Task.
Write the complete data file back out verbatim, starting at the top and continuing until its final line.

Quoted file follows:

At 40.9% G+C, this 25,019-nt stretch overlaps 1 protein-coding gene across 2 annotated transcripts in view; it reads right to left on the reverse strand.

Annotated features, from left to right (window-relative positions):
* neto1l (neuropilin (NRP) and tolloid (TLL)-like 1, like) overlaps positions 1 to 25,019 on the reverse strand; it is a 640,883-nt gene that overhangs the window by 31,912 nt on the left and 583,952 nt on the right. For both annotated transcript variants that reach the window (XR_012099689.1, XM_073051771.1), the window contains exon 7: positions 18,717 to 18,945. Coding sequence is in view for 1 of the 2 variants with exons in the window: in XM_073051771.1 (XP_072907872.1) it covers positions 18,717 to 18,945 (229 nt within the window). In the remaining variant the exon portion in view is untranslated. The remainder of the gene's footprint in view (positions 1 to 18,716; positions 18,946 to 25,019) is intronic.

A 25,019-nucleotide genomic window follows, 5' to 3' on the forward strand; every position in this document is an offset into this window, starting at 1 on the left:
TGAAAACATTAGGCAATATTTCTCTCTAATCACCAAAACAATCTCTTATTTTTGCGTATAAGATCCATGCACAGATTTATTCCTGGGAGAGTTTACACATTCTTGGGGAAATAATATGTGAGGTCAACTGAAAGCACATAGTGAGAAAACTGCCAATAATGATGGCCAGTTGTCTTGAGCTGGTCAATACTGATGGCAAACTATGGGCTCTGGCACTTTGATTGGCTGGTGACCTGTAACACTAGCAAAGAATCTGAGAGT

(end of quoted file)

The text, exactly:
At 40.9% G+C, this 25,019-nt stretch overlaps 1 protein-coding gene across 2 annotated transcripts in view; it reads right to left on the reverse strand.

Annotated features, from left to right (window-relative positions):
* neto1l (neuropilin (NRP) and tolloid (TLL)-like 1, like) overlaps positions 1 to 25,019 on the reverse strand; it is a 640,883-nt gene that overhangs the window by 31,912 nt on the left and 583,952 nt on the right. For both annotated transcript variants that reach the window (XR_012099689.1, XM_073051771.1), the window contains exon 7: positions 18,717 to 18,945. Coding sequence is in view for 1 of the 2 variants with exons in the window: in XM_073051771.1 (XP_072907872.1) it covers positions 18,717 to 18,945 (229 nt within the window). In the remaining variant the exon portion in view is untranslated. The remainder of the gene's footprint in view (positions 1 to 18,716; positions 18,946 to 25,019) is intronic.

A 25,019-nucleotide genomic window follows, 5' to 3' on the forward strand; every position in this document is an offset into this window, starting at 1 on the left:
TGAAAACATTAGGCAATATTTCTCTCTAATCACCAAAACAATCTCTTATTTTTGCGTATAAGATCCATGCACAGATTTATTCCTGGGAGAGTTTACACATTCTTGGGGAAATAATATGTGAGGTCAACTGAAAGCACATAGTGAGAAAACTGCCAATAATGATGGCCAGTTGTCTTGAGCTGGTCAATACTGATGGCAAACTATGGGCTCTGGCACTTTGATTGGCTGGTGACCTGTAACACTAGCAAAGAATCTGAGAGT